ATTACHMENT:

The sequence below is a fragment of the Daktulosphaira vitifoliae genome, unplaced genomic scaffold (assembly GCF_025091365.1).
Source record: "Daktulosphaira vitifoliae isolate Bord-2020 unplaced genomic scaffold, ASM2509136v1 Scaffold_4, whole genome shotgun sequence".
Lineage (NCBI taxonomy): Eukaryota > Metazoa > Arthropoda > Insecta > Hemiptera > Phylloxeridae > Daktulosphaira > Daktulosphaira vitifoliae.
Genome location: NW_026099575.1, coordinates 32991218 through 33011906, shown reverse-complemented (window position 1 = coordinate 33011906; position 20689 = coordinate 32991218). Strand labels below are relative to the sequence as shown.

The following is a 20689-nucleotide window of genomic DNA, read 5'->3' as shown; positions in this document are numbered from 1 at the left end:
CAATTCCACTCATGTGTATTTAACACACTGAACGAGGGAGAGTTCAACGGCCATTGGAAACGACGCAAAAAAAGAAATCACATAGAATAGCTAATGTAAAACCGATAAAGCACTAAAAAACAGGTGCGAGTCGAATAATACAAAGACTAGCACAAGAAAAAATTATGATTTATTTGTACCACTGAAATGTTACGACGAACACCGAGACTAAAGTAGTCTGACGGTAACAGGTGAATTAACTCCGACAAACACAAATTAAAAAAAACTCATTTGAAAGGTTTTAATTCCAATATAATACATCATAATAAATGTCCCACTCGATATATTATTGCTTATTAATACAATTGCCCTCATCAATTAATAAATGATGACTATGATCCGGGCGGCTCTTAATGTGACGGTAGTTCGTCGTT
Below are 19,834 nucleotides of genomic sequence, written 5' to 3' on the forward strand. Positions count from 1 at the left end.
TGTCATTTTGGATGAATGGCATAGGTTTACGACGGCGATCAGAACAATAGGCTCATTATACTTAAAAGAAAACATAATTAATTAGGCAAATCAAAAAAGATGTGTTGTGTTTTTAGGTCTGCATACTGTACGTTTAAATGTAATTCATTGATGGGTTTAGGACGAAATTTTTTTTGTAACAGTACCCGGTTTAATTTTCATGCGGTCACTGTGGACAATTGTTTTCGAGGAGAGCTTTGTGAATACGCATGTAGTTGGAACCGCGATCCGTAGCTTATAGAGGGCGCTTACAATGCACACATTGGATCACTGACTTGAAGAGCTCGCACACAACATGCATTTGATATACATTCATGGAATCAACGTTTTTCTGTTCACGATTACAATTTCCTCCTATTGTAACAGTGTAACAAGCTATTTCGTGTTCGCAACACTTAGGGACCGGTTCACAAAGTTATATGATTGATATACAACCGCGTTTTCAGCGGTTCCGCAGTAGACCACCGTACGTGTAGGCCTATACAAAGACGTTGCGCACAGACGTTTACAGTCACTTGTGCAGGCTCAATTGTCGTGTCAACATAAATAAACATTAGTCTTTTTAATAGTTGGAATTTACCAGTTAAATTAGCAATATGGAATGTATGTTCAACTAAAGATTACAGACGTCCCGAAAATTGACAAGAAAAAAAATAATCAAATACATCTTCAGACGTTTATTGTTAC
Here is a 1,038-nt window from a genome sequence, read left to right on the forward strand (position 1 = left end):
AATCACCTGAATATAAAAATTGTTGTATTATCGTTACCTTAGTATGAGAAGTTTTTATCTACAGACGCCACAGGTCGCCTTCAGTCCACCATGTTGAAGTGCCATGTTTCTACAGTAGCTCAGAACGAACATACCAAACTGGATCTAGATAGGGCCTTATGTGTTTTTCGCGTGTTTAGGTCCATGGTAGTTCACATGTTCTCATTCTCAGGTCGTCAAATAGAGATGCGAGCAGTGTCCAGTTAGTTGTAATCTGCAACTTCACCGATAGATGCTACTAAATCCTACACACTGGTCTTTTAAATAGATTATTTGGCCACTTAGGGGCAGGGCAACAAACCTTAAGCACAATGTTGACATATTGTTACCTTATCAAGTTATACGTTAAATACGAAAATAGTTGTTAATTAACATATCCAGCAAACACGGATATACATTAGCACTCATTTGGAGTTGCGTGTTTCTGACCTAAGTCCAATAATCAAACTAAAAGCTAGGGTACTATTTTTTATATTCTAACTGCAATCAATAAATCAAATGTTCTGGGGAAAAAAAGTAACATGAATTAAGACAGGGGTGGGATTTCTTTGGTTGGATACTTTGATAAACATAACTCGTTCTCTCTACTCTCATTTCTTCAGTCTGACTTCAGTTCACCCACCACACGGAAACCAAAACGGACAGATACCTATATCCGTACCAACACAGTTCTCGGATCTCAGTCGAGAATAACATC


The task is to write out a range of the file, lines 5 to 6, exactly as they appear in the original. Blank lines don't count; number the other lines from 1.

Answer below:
The following is a 20689-nucleotide window of genomic DNA, read 5'->3' as shown; positions in this document are numbered from 1 at the left end:
CAATTCCACTCATGTGTATTTAACACACTGAACGAGGGAGAGTTCAACGGCCATTGGAAACGACGCAAAAAAAGAAATCACATAGAATAGCTAATGTAAAACCGATAAAGCACTAAAAAACAGGTGCGAGTCGAATAATACAAAGACTAGCACAAGAAAAAATTATGATTTATTTGTACCACTGAAATGTTACGACGAACACCGAGACTAAAGTAGTCTGACGGTAACAGGTGAATTAACTCCGACAAACACAAATTAAAAAAAACTCATTTGAAAGGTTTTAATTCCAATATAATACATCATAATAAATGTCCCACTCGATATATTATTGCTTATTAATACAATTGCCCTCATCAATTAATAAATGATGACTATGATCCGGGCGGCTCTTAATGTGACGGTAGTTCGTCGTT